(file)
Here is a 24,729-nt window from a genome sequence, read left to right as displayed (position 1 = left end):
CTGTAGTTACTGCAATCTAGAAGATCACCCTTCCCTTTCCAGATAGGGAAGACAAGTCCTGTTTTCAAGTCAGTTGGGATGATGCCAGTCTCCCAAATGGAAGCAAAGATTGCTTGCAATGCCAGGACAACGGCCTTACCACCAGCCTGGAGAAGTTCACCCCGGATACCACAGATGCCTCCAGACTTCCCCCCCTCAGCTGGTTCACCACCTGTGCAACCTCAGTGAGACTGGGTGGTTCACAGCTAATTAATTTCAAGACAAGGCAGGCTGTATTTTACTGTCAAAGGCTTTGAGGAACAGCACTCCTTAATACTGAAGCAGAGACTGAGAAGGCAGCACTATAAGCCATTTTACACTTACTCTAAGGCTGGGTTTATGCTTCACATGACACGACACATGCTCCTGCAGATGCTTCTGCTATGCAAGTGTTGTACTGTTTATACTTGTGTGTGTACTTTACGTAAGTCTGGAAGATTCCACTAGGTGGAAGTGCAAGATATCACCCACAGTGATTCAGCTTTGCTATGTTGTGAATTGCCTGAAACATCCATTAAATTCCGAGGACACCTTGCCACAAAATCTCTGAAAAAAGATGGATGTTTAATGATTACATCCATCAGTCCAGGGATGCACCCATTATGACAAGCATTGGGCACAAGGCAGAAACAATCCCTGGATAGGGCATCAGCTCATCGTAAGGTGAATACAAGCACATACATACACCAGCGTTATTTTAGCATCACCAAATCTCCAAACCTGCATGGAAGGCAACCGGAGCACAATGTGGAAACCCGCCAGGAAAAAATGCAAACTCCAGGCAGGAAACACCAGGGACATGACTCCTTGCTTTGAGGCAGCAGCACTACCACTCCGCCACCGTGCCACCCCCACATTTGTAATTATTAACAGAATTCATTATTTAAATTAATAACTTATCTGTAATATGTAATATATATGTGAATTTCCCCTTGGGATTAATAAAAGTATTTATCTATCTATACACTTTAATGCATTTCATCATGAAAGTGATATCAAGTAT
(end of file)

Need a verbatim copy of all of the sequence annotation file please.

Here is a 24,729-nt window from a genome sequence, read left to right as displayed (position 1 = left end):
CTGTAGTTACTGCAATCTAGAAGATCACCCTTCCCTTTCCAGATAGGGAAGACAAGTCCTGTTTTCAAGTCAGTTGGGATGATGCCAGTCTCCCAAATGGAAGCAAAGATTGCTTGCAATGCCAGGACAACGGCCTTACCACCAGCCTGGAGAAGTTCACCCCGGATACCACAGATGCCTCCAGACTTCCCCCCCTCAGCTGGTTCACCACCTGTGCAACCTCAGTGAGACTGGGTGGTTCACAGCTAATTAATTTCAAGACAAGGCAGGCTGTATTTTACTGTCAAAGGCTTTGAGGAACAGCACTCCTTAATACTGAAGCAGAGACTGAGAAGGCAGCACTATAAGCCATTTTACACTTACTCTAAGGCTGGGTTTATGCTTCACATGACACGACACATGCTCCTGCAGATGCTTCTGCTATGCAAGTGTTGTACTGTTTATACTTGTGTGTGTACTTTACGTAAGTCTGGAAGATTCCACTAGGTGGAAGTGCAAGATATCACCCACAGTGATTCAGCTTTGCTATGTTGTGAATTGCCTGAAACATCCATTAAATTCCGAGGACACCTTGCCACAAAATCTCTGAAAAAAGATGGATGTTTAATGATTACATCCATCAGTCCAGGGATGCACCCATTATGACAAGCATTGGGCACAAGGCAGAAACAATCCCTGGATAGGGCATCAGCTCATCGTAAGGTGAATACAAGCACATACATACACCAGCGTTATTTTAGCATCACCAAATCTCCAAACCTGCATGGAAGGCAACCGGAGCACAATGTGGAAACCCGCCAGGAAAAAATGCAAACTCCAGGCAGGAAACACCAGGGACATGACTCCTTGCTTTGAGGCAGCAGCACTACCACTCCGCCACCGTGCCACCCCCACATTTGTAATTATTAACAGAATTCATTATTTAAATTAATAACTTATCTGTAATATGTAATATATATGTGAATTTCCCCTTGGGATTAATAAAAGTATTTATCTATCTATACACTTTAATGCATTTCATCATGAAAGTGATATCAAGTAT